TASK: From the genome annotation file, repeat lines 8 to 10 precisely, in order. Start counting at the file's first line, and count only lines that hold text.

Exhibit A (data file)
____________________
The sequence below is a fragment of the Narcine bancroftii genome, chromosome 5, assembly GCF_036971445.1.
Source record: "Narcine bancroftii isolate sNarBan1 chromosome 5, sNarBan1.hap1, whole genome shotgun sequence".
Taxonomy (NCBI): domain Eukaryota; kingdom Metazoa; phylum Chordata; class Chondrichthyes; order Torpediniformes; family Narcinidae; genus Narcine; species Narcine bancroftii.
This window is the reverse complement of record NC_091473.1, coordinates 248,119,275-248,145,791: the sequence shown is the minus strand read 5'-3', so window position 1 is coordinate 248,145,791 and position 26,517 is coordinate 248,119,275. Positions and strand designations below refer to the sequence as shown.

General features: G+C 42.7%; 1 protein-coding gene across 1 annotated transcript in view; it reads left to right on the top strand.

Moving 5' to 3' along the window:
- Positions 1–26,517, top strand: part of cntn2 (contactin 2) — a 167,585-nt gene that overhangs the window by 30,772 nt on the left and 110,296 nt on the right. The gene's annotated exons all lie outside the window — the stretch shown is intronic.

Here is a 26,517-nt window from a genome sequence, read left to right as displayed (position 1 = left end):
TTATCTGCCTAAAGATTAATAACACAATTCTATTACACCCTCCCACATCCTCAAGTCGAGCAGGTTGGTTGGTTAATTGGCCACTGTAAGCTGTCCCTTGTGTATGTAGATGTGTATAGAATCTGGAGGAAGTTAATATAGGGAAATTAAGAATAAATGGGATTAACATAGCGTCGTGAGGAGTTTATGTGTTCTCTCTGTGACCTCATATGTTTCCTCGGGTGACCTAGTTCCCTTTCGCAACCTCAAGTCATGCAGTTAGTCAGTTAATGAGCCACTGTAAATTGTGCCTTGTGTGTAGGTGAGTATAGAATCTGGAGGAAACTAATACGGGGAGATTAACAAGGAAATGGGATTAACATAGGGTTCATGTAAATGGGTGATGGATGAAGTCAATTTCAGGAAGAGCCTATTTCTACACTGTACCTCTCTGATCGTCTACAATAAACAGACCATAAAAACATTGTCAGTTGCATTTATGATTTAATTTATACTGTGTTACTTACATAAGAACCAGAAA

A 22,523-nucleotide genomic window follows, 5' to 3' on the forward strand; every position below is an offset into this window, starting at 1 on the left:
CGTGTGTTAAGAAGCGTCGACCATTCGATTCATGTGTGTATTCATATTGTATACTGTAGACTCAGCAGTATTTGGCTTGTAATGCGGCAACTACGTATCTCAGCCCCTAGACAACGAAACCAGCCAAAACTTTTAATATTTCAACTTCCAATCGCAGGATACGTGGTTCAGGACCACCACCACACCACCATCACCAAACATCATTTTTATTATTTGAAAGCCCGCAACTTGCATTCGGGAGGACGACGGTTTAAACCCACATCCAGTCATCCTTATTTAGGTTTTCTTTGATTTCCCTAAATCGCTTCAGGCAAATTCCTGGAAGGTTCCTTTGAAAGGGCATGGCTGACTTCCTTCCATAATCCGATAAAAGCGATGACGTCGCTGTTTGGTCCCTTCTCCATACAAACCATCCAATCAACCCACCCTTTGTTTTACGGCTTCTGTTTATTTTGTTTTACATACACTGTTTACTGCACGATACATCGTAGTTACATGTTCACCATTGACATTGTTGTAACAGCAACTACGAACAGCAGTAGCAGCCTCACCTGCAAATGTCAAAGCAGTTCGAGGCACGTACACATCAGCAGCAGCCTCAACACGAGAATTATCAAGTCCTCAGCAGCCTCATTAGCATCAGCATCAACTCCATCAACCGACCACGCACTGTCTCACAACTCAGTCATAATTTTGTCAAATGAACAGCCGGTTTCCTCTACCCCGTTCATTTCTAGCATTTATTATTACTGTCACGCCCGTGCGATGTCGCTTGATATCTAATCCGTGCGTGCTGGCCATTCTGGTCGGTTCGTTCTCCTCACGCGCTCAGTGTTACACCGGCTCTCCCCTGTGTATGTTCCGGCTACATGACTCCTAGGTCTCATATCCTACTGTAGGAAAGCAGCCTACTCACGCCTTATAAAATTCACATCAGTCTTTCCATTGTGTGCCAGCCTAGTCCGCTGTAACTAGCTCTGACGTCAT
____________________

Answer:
Here is a 26,517-nt window from a genome sequence, read left to right as displayed (position 1 = left end):
TTATCTGCCTAAAGATTAATAACACAATTCTATTACACCCTCCCACATCCTCAAGTCGAGCAGGTTGGTTGGTTAATTGGCCACTGTAAGCTGTCCCTTGTGTATGTAGATGTGTATAGAATCTGGAGGAAGTTAATATAGGGAAATTAAGAATAAATGGGATTAACATAGCGTCGTGAGGAGTTTATGTGTTCTCTCTGTGACCTCATATGTTTCCTCGGGTGACCTAGTTCCCTTTCGCAACCTCAAGTCATGCAGTTAGTCAGTTAATGAGCCACTGTAAATTGTGCCTTGTGTGTAGGTGAGTATAGAATCTGGAGGAAACTAATACGGGGAGATTAACAAGGAAATGGGATTAACATAGGGTTCATGTAAATGGGTGATGGATGAAGTCAATTTCAGGAAGAGCCTATTTCTACACTGTACCTCTCTGATCGTCTACAATAAACAGACCATAAAAACATTGTCAGTTGCATTTATGATTTAATTTATACTGTGTTACTTACATAAGAACCAGAAA

A 22,523-nucleotide genomic window follows, 5' to 3' on the forward strand; every position below is an offset into this window, starting at 1 on the left: